Step 4:

Find a journal article or two. Start with OmniFile. It's a new database at Otis and has full-text for thousands of magazines and journals covering the area of folklore among other areas. Try a keyword search. If you get too many hits, limit the results to a subject search. Some of your results will be bibliographic citations to journals that Otis Library does not carry. If you want to check our holdings click on this link to the Magazine Holdings List. If Otis doesn't have it, you may be able to find it through another library. If you want to limit your results to only those results for which the full-text is available online, there is a button for that function on the top of the Wilson Omni results page.

Check out the Databases page for more resources.

Step 5:

Search for a content-rich academic/educational websites. Pages ending in .org or .edu may be the best ones, but make sure the author is not a student doing a class assignment or that the page is not simply a course syllabus.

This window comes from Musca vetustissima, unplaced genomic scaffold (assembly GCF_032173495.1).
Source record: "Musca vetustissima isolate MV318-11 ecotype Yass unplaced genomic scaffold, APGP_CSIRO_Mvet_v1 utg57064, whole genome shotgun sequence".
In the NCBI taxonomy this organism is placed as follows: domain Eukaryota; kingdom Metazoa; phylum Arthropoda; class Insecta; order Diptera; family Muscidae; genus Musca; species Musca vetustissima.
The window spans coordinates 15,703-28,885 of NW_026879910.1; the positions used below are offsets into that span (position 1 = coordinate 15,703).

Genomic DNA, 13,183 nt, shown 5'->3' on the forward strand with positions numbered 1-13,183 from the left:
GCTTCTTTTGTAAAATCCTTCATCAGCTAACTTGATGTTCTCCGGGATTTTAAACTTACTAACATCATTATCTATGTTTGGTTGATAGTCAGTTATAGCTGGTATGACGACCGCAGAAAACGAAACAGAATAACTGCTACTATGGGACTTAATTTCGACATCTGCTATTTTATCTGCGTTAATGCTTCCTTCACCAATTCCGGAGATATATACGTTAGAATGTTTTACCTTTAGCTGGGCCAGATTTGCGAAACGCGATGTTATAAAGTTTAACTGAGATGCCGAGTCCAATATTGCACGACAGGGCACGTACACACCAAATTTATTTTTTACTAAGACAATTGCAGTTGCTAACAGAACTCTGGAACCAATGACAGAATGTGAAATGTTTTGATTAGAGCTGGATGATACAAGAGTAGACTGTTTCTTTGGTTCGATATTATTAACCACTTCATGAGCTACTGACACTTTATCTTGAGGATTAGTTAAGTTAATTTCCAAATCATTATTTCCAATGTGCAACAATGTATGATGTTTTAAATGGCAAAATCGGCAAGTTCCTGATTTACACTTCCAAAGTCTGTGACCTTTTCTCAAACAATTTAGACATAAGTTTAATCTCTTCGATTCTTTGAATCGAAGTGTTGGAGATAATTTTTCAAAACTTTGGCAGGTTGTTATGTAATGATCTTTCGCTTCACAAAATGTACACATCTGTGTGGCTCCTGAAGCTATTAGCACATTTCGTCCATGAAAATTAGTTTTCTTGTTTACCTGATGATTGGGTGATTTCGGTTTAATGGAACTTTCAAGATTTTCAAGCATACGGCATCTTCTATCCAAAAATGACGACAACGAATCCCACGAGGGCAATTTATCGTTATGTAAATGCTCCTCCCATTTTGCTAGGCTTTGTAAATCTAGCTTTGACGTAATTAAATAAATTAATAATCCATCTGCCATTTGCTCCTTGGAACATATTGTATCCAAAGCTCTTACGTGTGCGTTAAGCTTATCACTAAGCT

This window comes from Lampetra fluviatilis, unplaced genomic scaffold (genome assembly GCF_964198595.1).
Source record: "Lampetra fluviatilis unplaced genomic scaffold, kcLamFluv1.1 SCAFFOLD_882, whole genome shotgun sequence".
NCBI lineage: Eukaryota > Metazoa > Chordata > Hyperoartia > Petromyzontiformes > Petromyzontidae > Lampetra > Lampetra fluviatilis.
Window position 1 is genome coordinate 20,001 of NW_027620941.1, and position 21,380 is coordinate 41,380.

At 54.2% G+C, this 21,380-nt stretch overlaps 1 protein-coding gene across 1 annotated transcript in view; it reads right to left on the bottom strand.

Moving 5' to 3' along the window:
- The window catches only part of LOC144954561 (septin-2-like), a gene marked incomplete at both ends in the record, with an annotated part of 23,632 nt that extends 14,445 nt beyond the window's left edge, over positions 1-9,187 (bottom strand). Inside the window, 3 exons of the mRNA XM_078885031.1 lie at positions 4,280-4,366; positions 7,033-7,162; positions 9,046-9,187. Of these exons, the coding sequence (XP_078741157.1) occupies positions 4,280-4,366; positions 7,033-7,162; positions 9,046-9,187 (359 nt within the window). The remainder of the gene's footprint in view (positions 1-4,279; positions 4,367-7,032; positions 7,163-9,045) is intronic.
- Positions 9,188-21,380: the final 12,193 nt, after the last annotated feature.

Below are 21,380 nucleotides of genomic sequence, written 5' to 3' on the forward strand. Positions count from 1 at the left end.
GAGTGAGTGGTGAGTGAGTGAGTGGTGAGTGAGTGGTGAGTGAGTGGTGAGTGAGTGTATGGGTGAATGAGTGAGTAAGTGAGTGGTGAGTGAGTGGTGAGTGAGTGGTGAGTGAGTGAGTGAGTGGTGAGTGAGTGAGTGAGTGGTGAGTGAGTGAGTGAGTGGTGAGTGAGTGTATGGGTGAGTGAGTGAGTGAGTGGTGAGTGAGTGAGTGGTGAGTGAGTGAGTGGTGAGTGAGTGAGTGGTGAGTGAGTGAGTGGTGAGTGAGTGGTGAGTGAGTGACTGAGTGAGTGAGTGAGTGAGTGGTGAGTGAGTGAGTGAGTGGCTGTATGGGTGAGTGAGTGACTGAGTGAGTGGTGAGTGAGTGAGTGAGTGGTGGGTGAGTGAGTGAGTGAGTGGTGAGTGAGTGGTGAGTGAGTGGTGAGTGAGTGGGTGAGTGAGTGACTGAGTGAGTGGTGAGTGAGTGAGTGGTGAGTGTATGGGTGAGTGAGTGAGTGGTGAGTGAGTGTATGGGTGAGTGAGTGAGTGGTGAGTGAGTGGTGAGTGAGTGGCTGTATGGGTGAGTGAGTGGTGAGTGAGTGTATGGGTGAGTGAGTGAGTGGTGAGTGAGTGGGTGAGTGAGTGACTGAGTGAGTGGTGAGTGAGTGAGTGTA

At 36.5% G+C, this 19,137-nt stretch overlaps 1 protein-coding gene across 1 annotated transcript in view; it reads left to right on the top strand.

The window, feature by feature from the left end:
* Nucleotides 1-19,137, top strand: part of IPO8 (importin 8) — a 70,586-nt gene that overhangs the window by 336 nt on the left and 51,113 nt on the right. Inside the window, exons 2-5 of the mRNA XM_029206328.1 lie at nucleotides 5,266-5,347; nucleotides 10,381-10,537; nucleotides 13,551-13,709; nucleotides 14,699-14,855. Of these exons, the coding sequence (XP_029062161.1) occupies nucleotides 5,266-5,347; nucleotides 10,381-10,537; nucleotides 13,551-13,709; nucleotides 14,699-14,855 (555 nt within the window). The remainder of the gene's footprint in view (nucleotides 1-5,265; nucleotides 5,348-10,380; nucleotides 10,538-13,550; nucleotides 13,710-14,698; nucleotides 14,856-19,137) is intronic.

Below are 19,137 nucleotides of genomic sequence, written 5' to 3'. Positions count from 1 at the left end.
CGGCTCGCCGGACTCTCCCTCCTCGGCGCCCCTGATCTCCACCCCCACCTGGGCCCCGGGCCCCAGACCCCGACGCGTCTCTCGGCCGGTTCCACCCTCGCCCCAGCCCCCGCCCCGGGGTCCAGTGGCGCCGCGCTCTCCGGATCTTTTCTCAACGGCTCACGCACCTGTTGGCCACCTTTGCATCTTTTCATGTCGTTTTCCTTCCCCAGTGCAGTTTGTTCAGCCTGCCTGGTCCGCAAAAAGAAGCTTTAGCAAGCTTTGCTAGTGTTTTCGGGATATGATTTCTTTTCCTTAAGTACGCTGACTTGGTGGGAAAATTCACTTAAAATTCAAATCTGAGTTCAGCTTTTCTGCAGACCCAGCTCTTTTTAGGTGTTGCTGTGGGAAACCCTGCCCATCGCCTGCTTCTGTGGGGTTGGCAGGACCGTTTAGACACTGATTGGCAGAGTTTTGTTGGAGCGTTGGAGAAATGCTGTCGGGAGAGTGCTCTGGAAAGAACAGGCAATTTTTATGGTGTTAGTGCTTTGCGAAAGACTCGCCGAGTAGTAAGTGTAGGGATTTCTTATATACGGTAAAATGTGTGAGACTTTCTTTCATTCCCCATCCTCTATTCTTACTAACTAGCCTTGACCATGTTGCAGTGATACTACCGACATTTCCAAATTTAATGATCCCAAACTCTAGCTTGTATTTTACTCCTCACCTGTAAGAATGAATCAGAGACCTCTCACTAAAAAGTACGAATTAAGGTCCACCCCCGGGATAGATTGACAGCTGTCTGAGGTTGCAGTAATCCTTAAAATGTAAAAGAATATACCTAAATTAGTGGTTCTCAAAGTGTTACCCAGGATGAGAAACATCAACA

Unless you know exactly what you want to find and are clear on synonyms and alternative terms, you may want to try a directory like ipl2. As search engines go, this is an extremely tiny one. However, each website listed has been carefully selected and reviewed. You'll retrieve the best of the web with the infomercials and junk will be filtered out. Another good directory to scholarly web resources is Infomine. Check out our page on other search engines.

Put in a very broad term like folklore or myth or popular culture. You'll probably get several websites which may, in fact, be free databases that you can browse for ideas. It's a fascinating, but focused way to learn about subjects new to you.

Step 6:

Your instructors will ask that you create a bibliography using the Chicago or MLA Style. Here's a page that covers citing: Citing Sources. Be aware that citing web sources and online databases requires you to indicate the date you accessed it and the name of the provider of the database.

Also, paste your paper into Grammarly.It wiill help you to make sure nothing is plagiarized.

Remember: Librarians are your friends. Ask for reference assistance at any time...